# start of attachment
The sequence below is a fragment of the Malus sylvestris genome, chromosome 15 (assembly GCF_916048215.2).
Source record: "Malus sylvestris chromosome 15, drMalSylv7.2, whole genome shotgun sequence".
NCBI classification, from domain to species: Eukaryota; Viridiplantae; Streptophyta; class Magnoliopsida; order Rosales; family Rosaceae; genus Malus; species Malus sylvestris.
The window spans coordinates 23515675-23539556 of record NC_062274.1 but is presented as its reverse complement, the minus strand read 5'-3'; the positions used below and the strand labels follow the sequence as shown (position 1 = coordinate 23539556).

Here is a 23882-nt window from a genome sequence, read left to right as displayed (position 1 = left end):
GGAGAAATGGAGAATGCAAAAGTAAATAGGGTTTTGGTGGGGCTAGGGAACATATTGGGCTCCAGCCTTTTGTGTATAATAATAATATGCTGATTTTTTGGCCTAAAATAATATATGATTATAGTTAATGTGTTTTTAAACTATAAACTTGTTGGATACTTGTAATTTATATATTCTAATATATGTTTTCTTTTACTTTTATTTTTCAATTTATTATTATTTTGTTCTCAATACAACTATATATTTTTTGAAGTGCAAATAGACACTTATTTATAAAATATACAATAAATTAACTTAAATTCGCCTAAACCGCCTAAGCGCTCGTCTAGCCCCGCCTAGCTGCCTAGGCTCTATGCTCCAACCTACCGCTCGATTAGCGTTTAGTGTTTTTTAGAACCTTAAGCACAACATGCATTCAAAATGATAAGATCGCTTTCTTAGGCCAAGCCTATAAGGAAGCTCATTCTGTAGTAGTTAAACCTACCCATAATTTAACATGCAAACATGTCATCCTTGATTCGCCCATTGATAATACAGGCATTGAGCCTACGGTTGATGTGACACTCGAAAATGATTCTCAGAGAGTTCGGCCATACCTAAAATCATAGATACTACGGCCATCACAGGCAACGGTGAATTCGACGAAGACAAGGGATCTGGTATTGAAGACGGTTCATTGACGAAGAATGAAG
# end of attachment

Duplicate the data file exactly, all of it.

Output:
The sequence below is a fragment of the Malus sylvestris genome, chromosome 15 (assembly GCF_916048215.2).
Source record: "Malus sylvestris chromosome 15, drMalSylv7.2, whole genome shotgun sequence".
NCBI classification, from domain to species: Eukaryota; Viridiplantae; Streptophyta; class Magnoliopsida; order Rosales; family Rosaceae; genus Malus; species Malus sylvestris.
The window spans coordinates 23515675-23539556 of record NC_062274.1 but is presented as its reverse complement, the minus strand read 5'-3'; the positions used below and the strand labels follow the sequence as shown (position 1 = coordinate 23539556).

Here is a 23882-nt window from a genome sequence, read left to right as displayed (position 1 = left end):
GGAGAAATGGAGAATGCAAAAGTAAATAGGGTTTTGGTGGGGCTAGGGAACATATTGGGCTCCAGCCTTTTGTGTATAATAATAATATGCTGATTTTTTGGCCTAAAATAATATATGATTATAGTTAATGTGTTTTTAAACTATAAACTTGTTGGATACTTGTAATTTATATATTCTAATATATGTTTTCTTTTACTTTTATTTTTCAATTTATTATTATTTTGTTCTCAATACAACTATATATTTTTTGAAGTGCAAATAGACACTTATTTATAAAATATACAATAAATTAACTTAAATTCGCCTAAACCGCCTAAGCGCTCGTCTAGCCCCGCCTAGCTGCCTAGGCTCTATGCTCCAACCTACCGCTCGATTAGCGTTTAGTGTTTTTTAGAACCTTAAGCACAACATGCATTCAAAATGATAAGATCGCTTTCTTAGGCCAAGCCTATAAGGAAGCTCATTCTGTAGTAGTTAAACCTACCCATAATTTAACATGCAAACATGTCATCCTTGATTCGCCCATTGATAATACAGGCATTGAGCCTACGGTTGATGTGACACTCGAAAATGATTCTCAGAGAGTTCGGCCATACCTAAAATCATAGATACTACGGCCATCACAGGCAACGGTGAATTCGACGAAGACAAGGGATCTGGTATTGAAGACGGTTCATTGACGAAGAATGAAG